What is proof? What does it mean to 'prove' something?

Discussion in 'General Philosophy' started by spinner981, Jan 7, 2016.

  1. river Valued Senior Member

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    What time-line is evolution based on?
     
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  3. sideshowbob Sorry, wrong number. Valued Senior Member

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    The topic isn't evolution. The only reason I mentioned evolution was to illustrate that "proven" can mean "tested" (and passed the tests). The fact is that evolution has passed every test. If you have a problem with that, you can take it elsewhere.
     
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  5. C C Consular Corps - "the backbone of diplomacy" Valued Senior Member

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    No sub-forum in here is independent from the standards and operating assumptions of the overall theme of the board (science). Just ask paranormal folk (etc) who have posted in the Fringe section and tried in the past to discuss their subjects in the context of their own sub-cultural opinions / beliefs and evaluative template.

    As an investigation of all formal systems and an historical knowledge provenance for so many other disciplines and enterprises that splintered-off from or were influenced by it, philosophy arguably maintains a broader conceptual territory and deeper tank of interpretative options and alternate possibilities. But anything "straying too far" from the narrower domain of methodological naturalism (and what has fallen out of the process) can still be reprimanded in the philosophy section as much as anywhere else on the board.
     
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  7. spinner981 Registered Member

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    So then you are referring to all the aspects of the 'theory of evolution', ranging from empirically observed phenomena such as natural selection to happenstances that have not been observed empirically due to being incredibly unlikely given short periods of time, such as the genetic mutation of new functions/structures within an organism?

    I have a question though: What is the probability for such a mutation to occur (that is a mutation that introduces a new structure/function to an organism that didn't before posses it)?

    You will have to forgive me for not accepting your claim that the mere namesake (that includes a great many things, often dependent on whom is speaking about it) of something can somehow be tested and confirmed.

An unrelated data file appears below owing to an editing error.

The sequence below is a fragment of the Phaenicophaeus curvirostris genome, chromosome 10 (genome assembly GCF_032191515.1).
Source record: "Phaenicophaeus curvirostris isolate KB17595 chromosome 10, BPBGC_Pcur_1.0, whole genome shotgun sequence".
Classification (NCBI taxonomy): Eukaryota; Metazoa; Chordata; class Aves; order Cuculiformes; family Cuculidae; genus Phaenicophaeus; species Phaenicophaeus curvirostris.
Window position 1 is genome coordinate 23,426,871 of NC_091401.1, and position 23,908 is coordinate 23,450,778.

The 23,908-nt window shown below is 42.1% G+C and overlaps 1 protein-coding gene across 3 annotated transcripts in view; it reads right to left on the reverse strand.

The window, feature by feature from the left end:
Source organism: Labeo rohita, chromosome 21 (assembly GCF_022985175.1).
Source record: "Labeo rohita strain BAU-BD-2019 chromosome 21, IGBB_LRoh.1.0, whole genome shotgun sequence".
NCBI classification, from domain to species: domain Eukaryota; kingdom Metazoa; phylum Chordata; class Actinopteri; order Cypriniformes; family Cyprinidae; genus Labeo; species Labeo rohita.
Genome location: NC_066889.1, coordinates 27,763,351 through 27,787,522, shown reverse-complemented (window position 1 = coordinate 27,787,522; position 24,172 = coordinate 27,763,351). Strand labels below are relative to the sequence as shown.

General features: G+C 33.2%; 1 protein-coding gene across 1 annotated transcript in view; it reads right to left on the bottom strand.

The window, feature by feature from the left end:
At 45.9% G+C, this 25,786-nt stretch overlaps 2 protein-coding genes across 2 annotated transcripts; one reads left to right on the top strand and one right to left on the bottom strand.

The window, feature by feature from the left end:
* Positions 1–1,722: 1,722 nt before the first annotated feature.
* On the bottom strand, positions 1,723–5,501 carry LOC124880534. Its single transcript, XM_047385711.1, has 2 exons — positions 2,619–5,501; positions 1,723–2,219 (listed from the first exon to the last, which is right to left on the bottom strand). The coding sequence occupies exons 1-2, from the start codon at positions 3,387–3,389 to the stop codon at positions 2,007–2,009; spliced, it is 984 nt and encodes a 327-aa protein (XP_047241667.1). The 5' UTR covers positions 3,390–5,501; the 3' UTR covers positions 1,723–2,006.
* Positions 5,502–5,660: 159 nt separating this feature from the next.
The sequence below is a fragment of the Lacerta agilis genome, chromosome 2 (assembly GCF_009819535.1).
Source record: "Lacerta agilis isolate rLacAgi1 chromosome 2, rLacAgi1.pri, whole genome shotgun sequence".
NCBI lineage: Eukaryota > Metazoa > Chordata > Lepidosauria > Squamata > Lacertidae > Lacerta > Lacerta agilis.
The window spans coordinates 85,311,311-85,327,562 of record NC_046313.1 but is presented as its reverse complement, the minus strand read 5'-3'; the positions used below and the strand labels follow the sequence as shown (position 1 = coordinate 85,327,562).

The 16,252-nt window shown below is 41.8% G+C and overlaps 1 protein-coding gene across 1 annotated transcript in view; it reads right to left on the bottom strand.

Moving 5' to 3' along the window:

8. spinner981 Registered Member

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    So, different thinking is finger wagged for not fitting the 'theme' of the board?
     
  9. Magical Realist Valued Senior Member

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    I have argued in the past, and will do so now, that not all forums here lend themselves to scientific standards. The Fringe section is one. Others include Ethics, Religion, Politics, History, Art, and Philosophy. There is no way to force these areas of knowledge into some scientistic "one size fits all" mold. They are fields of knowledge in their own right, and do not owe anything to science in order to support themselves.
    The theme of Science is pretty much a fabrication of scientism. As if there is this overall methodology called Science that guides all scientists in their pursuit of truth. In reality "Science" with a capital S doesn't exist. Just like there is no monolithic "Religion" guiding all believers in religions. There are only distinct and separate sciences, each with their own methodologies and standards of verification. Invoking "Science" as THE way of knowing reality, of establishing fact, is almost a religious cult here. Much as Christianity invokes divine revelation as the method of knowing the truth. Truth is here defined as peer consensus, NOT as rational supportability. Don't rock the boat. Toe the line. Conform to the status quo. Etc and etc.
     
    Last edited: Jan 11, 2016
  10. paddoboy Valued Senior Member

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    And yet science and the application of the scientific method, has shown great success and advancements over the last 300 odd years.
    Perhaps the fact that science has shown aspects of your own many love childs, such as ghosts, goblins, Alien craft and the supernatural in general, as not aligning with the scientific method, nor actually aligning with any aspect of reasonable application of common sense, as the reasons why you are so fanatically anti science.
    Science works: Fact: Science exposes frauds: Fact: Science deals in models of reality based on observations, that continually improve over time.